180 1.6 1 -4
200 1.6 1.5
224 J. J. DONGARRA AND A. R. HINDS

As expected, the benefits of unrolling increase as vector length increases. At small vector
lengths, the somewhat longer initialization sequence for the unrolled loop combined with
the necessity of cleanup code can lead to small advantage for the rolled version.
All timings and ratios in this paper include the linkage overhead times for the sub-
routines D D O T and DAXPY. This results in the performance ratios underestimating,
particularly for short vector lengths, the benefits of unrolling. The long vector performance
is more indicative of the behavior of unrolling in open code.

## CONCLUSIONS AND DISCUSSION

An elementary technique, applicable at the source level, has been presented for the per-
formance improvement of short program loops. The method is simple to apply, requires no
rethinking of existing algorithms, is applicable in most common programming languages,
and only marginally degrades program readability. Data presented demonstrate the utility
of unrolling for a wide variety of computer and FORTRAN compiler combinations.
The performance improvements of unrolling result from a reduction in loop overhead
operations. As an added benefit, loop unrolling provides greater utilization of special
architectural features of advanced machines normally accessible only through assembly or
special languages.
We do not suggest that this method be applied to programs blindly, for there are many
non-critical parts of a program where the effects will be negligible. But in sections of a code
known by the programmer to dominate execution time, loop unrolling can yield dramatic
savings. Indeed, the simplicity and success of unrolling suggest that it be made available
automatically in future compilers. With the compiler having knowledge of the architecture
of a machine, the program speedup can be optimized.

ACKNOWLEDGEMENTS

The routines and timings for this study were obtained during a LINPACK6 investigation
into an efficient FORTRAN coding of the BLAS. We would like to thank the LINPACK
test sites for their cooperation in gathering the timings and V. Barr for her help in preparing
some of the FORTRAN codings used.

APPENDIX
DOUBLE PRECISION FUNCTION DDOT(N,DX,INCX,DY,INCY)
C
C F O R M THE DOT PRODUCT OF TWO VECTORS.
C USES UNROLLED LOOPS FOR INCFXMENTS EQUAL TO ONE.
C JACK DONGARRA, LINPACK, 6 / 1 7 / 7 7 .
C
DOUBLE PRECISION DX(1) ,DY(l) ,DTEMP
INTEGER I,INCX,INCY ,IX,IY ,M,MP1,N
C
DDOT = O.ODO
DTEMP = O.ODO
IF (N. LE. 0)RETURN
IF (INCX.EQ. 1.AND. INCY .EQ. 1)GOT0 20
C
C CODE-FOR UNEQUAL INCREMENTS OR EQUAL INCREMENTS
C NOT EQUAL TO 1
C
UNROLLING LOOPS I N FORTRAN 225
IX = 1
IY = 1
IF(INCX.LT.O)IX = (-N+l)*INCX + 1
IF(INCY.LT.O)IY = (-N+l)*INCY +1
Do.10 I 1,N
5

## DTEMP = DTEPP + DX(IX)*DY(IY)

IX = IX + INCX
IY = IY + INCY
10 CONTINUE
DDOT = DTENP
RETURN
C
C CODE FOR BOTH INCREMENTS EQUAL TO 1
C
C
C CLEAN-UP LOOP
C
20 M = NOD (N ,5)
IF( M .EQ. 0 ) GO TO 40
DO 30 I = l,M
DTEW = DTEMP + DX(1) *DY (I)
30 CONTINUE
IF( N .LT. 5 ) GO TO 60
40 b P 1 = M + 1
DO 50 I = MF'l,N,5
DTEMP = DTEMP + DX(I)*DY(I) + DX(1 + l)*DY(I + 1) +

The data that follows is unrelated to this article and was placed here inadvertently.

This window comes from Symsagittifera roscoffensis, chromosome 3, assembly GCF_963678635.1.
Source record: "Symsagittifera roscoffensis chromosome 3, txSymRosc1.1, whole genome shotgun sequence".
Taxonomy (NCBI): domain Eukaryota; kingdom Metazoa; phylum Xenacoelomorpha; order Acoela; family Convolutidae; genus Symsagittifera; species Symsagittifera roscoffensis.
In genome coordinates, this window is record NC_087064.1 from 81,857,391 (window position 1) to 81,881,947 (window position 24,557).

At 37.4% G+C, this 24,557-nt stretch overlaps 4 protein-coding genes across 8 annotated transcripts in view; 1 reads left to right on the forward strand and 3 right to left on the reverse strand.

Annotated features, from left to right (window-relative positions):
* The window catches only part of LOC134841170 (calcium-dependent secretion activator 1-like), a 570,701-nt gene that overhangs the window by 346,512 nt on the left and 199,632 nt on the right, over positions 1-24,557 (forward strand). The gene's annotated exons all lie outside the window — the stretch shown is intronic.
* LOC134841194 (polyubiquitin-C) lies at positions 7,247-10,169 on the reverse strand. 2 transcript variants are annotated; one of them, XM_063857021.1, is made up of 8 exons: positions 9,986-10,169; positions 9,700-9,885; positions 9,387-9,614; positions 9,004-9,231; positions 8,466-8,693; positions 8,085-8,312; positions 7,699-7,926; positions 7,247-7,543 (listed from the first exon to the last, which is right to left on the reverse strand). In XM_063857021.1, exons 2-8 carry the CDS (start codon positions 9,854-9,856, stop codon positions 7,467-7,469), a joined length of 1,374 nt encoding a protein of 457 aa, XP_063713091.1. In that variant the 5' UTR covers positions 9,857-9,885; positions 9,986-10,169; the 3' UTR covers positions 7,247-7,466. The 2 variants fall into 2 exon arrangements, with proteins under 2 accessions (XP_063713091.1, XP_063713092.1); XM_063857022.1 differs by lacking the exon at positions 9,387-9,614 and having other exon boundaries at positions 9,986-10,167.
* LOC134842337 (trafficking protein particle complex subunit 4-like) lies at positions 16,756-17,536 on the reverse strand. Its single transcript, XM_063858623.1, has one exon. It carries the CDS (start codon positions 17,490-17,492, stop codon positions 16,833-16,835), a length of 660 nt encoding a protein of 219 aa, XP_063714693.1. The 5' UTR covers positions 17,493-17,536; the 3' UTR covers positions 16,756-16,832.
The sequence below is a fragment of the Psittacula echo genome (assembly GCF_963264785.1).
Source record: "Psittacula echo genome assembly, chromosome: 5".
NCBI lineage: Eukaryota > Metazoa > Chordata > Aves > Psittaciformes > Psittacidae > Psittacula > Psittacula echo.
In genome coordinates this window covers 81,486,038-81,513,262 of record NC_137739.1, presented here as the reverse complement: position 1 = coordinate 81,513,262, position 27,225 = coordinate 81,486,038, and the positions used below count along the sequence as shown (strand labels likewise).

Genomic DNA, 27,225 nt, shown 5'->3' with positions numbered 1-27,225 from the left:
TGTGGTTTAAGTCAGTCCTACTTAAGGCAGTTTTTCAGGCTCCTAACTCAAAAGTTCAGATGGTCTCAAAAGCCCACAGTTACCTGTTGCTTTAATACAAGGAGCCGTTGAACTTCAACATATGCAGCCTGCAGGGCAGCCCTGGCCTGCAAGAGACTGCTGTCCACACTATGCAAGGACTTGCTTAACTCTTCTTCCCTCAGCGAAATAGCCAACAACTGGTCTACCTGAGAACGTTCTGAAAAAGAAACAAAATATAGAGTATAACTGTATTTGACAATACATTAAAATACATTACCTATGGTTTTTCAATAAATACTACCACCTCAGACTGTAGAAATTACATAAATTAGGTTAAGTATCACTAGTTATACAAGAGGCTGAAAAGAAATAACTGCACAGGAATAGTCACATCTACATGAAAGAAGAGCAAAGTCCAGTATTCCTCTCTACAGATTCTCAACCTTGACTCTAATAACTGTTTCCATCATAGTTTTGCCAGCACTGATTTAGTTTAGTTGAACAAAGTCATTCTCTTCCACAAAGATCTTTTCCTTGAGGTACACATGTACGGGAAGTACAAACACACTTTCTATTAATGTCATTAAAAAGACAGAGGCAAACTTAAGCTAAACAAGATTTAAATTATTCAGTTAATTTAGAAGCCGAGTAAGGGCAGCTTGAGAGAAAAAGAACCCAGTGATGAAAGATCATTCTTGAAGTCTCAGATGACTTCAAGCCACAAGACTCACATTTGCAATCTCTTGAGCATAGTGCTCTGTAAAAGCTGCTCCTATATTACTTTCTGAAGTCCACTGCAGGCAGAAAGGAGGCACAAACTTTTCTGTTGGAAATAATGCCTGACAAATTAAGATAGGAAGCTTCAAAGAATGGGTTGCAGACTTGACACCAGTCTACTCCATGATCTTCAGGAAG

* DX(1 + 2)*DY(I + 2 ) + DX(1 + 3)"cDY(I + 3) +
* DX(1 + 4)*DY(I + 4)
50 CONTINUE
60 DDOT = DTEMP
RETURN
END

## (Double precision was used on IBM; for a l l other machines, s i n g l e precision

nas used.)

SUBROUTINE DAXPY(N,DA,DX,INCX,DY,INCY)
C
C CONSTANT TIMES A VECTOR PLUS A VECTOR.
C USES UNROLLED LOOPS FOR INCRELENTS EQUAL TO ONE.
C JACK D O N G A W , LINPACK, 6/17/77.
C
DOUBLE PRECISION DX(1) ,DY(l) ,DA
INTEGER I,INCX,INCY,IXIY,M,MF'l,N
C
IF (N.LE .0)RETURN
IF (DA .EQ. O.OD0) RETURN
IF(INCX.EQ.1.AND.INCY.EQ.l)GOTO 20
C
C CODE FOR UNEQUAL INCREMENTS OR EQUAL INCREMENTS
C NOT EQUAL TO 1
C
IX = 1
IY = 1
IF (INCX.LT .0)IX = (-N+1) *INCX +1
IF (INCY.LT.0)IY = (-N+1) *INCY +1
DO 10 I = l,N
DY(1Y) = DY(1Y) + DA*DX(IX)
IX = IX + INCX
IY = IY + INCY
10 CONTINUE
RETUILU
C
C CODE FOR BOTH INCREMENTS EQUAL TO 1
226 J. J. DONGARRA AND A. R. HINDS

C CLEAN-UP LOOP
C
20 M = MOD(N,4)
IF( M .EO. 0 ) GO TO 40
DO30 I 1,M.
DY(1) = DY(1) + DA*DX(I)
. I . _
30 CONTINUE
IF( N .LT. 4 ) RETURN
40 W 1 = M + 1
DO 50 I = MPl,N,4
DY(1) = DY(1) + DA*DX(I)
DY(1 4- 1) = DY(I + 1) + DA*DX(I + 1)
DY(1 + 2) = DY(I+ 2) + DA*DX(I + 2)
DY(1 + 3 ) = DY(1 + 3) + DA*DX(I + 3)
50 CONTINUE
RETURN
END

(Double precision was used on IBM; for all other machines, single precision
was used.)

REFERENCES
1. C. B. Kreitzberg and B. Shmeiderman, The Elements of FORTRAN Style, Techniquesfor Effective
Programming, Harcourt Brace Jovanovich, New York, 1972.
2. D. Van Tassel, Program Style, Design, Eficiency, Debugging, and Testing, Prentice-Hall, Englewood
- , 1974.
Cliffs., N.J..
3. D. Pager, Some notes on speeding up certain loops by software, firmware, and hardware means,
IEEE Trans. on Comp., C21-1 97-100 (January 1972).
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(December 1974).
5. F. H. McMahon, L, J. Sloan and G. A. Long, STACKLIB, LASL, LTSS-510 (January 1977).
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7. J. J. Dongarra, J. R. Bunch, C. M. Moler and G. W. Stewart, LINPACK Working Note #9,
Preliminary LINPACK Users Guide, ANL TM-3 13 (August 1977).
8 . J. J. Dongarra, LINPACK Working Note # 3 , FORTRAN BLAS Timing, Argonne National
Laboratory (November 1976).
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10. CDC Compass Version 3 Reference Manual, 60360900, Control Data Corporation, 1976.